So, it looks like most of us may be getting enough vitamin D after all. New vitamin D guidelines released Tuesday by the Institute of Medicine of the National Academies in the U.S., state that most American and Canadians are in fact getting adequate amounts of the so-called sunshine vitamin. The Institute of Medicine (IMO) reviewed nearly 1,300 published studies and national blood surveys to reach their results.
The new guidelines do recommend 600 IU of vitamin D for people under the age of 70, and that’s slightly higher than Health Canada’s current recommendation of 200 IU per day for people ages 2 to 50. However, this new intake level is lower than what’s currently recommended by other health organizations (the Canadian Cancer Society advises adults take 1,000 IU daily in fall and winter months, for example).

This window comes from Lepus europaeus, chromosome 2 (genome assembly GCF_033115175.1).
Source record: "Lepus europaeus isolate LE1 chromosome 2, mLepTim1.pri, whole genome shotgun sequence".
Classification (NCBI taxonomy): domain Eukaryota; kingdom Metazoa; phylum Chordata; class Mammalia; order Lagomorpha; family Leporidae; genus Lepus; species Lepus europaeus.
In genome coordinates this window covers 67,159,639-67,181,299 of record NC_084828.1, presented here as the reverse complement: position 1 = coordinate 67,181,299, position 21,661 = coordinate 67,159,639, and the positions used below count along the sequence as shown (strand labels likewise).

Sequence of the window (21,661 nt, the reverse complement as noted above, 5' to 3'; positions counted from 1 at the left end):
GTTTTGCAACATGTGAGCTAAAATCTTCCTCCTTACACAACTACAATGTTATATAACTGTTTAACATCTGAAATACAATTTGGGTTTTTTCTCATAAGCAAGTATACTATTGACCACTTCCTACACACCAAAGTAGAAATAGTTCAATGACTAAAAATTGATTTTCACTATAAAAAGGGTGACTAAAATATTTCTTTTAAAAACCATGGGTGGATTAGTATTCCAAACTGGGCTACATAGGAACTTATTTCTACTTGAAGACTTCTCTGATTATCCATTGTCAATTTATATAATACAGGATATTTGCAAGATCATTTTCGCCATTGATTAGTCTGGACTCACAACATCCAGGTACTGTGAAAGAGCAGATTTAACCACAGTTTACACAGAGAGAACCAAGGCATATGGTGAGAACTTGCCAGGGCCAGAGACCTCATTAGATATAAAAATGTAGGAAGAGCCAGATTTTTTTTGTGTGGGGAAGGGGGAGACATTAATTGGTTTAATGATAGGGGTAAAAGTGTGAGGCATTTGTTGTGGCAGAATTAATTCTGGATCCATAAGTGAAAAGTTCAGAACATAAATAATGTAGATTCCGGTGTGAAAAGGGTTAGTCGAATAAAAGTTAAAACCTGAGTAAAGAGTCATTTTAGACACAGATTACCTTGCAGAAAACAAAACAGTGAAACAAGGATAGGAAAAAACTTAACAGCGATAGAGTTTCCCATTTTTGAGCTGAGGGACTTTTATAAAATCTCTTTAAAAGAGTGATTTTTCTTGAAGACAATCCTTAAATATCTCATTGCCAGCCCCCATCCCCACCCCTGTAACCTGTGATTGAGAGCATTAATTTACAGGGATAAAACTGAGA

It seems as though the popular belief has been that those of us who live in northern climes are sorely lacking in vitamin D, and people have been popping supplements like candy in the hopes of warding off everything from cancer to the common cold. But the IMO’s new report states that ingesting too much of the stuff can result in kidney and heart damage. Yikes.
Will you think twice before popping a handful of vitamin D supplements today?